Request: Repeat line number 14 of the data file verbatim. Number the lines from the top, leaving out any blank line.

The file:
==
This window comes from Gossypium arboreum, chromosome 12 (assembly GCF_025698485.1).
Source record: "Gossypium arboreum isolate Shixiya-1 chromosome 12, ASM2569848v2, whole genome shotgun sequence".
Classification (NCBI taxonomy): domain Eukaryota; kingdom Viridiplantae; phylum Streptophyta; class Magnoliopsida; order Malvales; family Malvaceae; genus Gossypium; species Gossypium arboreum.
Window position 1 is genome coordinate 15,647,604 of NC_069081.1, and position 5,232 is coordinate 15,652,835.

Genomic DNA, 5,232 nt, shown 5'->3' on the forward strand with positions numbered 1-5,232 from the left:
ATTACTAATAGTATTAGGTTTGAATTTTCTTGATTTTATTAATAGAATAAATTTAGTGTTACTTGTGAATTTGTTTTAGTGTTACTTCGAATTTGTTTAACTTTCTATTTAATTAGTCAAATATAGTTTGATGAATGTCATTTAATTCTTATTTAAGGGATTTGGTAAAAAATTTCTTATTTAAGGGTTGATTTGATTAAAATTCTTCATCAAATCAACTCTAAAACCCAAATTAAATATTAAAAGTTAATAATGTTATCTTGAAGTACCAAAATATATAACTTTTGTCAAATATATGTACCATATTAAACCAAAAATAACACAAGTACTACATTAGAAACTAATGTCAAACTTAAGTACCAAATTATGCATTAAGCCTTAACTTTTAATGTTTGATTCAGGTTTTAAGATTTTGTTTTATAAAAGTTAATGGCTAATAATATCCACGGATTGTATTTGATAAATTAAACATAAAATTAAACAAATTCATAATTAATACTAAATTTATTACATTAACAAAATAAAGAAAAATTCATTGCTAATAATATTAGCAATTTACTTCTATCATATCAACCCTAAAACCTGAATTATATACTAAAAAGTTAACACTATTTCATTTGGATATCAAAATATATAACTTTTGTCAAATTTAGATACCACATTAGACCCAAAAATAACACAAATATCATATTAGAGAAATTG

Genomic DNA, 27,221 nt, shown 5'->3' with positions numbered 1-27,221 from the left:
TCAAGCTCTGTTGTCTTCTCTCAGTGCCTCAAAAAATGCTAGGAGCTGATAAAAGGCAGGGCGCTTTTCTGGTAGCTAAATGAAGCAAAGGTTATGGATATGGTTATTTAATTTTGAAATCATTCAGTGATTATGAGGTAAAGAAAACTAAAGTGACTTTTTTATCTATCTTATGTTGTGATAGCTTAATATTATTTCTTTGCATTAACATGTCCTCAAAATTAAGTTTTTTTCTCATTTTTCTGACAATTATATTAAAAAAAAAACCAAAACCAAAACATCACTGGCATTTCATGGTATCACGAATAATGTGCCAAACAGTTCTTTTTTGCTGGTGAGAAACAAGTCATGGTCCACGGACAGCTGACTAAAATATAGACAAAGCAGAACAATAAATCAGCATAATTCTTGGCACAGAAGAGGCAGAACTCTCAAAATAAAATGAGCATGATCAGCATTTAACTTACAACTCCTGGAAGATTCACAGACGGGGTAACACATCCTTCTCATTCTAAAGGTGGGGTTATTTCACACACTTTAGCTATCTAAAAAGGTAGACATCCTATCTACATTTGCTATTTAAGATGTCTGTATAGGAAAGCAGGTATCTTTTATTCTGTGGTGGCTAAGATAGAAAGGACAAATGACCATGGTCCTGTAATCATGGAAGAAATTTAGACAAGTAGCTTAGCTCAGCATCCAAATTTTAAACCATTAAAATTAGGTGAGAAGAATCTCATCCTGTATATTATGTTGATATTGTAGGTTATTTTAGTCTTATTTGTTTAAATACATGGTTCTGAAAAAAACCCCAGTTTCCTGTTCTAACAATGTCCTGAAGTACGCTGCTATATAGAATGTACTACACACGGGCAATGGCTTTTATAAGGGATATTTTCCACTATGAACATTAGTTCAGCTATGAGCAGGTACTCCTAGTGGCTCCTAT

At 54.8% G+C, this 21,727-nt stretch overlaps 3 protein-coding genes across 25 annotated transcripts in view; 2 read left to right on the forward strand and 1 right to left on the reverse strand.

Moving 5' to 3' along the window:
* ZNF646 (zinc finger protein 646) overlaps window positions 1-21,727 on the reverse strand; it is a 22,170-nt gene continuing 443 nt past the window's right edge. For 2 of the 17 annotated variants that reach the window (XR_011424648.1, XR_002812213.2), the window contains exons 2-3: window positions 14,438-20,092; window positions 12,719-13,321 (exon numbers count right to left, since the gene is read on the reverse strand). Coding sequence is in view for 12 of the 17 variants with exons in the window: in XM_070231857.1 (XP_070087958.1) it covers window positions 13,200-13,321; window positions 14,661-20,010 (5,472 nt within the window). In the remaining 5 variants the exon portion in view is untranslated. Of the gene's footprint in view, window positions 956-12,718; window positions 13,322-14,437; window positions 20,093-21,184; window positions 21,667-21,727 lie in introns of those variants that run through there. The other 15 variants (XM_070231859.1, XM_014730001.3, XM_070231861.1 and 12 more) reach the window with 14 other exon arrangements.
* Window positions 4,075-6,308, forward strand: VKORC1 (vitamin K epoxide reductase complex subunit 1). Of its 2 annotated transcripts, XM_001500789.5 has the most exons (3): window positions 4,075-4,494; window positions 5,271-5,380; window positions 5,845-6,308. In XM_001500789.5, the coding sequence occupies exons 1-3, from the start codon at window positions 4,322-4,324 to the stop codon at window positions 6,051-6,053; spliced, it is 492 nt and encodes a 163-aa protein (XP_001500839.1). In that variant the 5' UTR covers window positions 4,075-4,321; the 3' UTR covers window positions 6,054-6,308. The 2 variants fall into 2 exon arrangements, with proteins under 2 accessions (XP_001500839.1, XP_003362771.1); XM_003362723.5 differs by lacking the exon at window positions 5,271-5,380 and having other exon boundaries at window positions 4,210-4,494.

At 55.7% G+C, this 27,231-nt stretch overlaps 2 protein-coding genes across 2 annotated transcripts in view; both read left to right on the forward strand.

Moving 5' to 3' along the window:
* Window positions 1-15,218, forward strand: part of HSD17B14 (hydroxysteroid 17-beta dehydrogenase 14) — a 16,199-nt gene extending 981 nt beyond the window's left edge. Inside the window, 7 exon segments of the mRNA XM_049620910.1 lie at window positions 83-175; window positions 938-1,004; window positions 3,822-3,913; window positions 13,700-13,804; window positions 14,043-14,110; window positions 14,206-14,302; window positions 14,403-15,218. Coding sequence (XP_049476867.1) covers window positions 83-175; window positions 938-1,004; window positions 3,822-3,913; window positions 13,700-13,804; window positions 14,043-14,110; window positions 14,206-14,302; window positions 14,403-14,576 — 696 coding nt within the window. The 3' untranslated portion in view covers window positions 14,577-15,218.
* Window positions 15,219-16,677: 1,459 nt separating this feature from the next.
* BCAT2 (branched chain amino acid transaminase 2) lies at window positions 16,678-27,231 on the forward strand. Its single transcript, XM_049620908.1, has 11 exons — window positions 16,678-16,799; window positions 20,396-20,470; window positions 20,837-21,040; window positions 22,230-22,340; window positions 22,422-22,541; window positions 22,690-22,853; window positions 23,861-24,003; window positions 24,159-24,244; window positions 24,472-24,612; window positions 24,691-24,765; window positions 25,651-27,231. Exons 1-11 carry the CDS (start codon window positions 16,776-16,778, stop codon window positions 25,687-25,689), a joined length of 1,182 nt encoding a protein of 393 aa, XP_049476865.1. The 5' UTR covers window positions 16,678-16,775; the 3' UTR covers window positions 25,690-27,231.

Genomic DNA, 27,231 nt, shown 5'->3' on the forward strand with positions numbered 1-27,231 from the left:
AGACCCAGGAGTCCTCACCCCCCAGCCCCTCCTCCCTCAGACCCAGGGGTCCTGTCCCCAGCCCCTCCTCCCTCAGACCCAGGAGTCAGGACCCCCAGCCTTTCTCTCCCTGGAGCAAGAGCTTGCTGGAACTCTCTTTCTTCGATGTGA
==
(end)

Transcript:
Moving 5' to 3' along the window: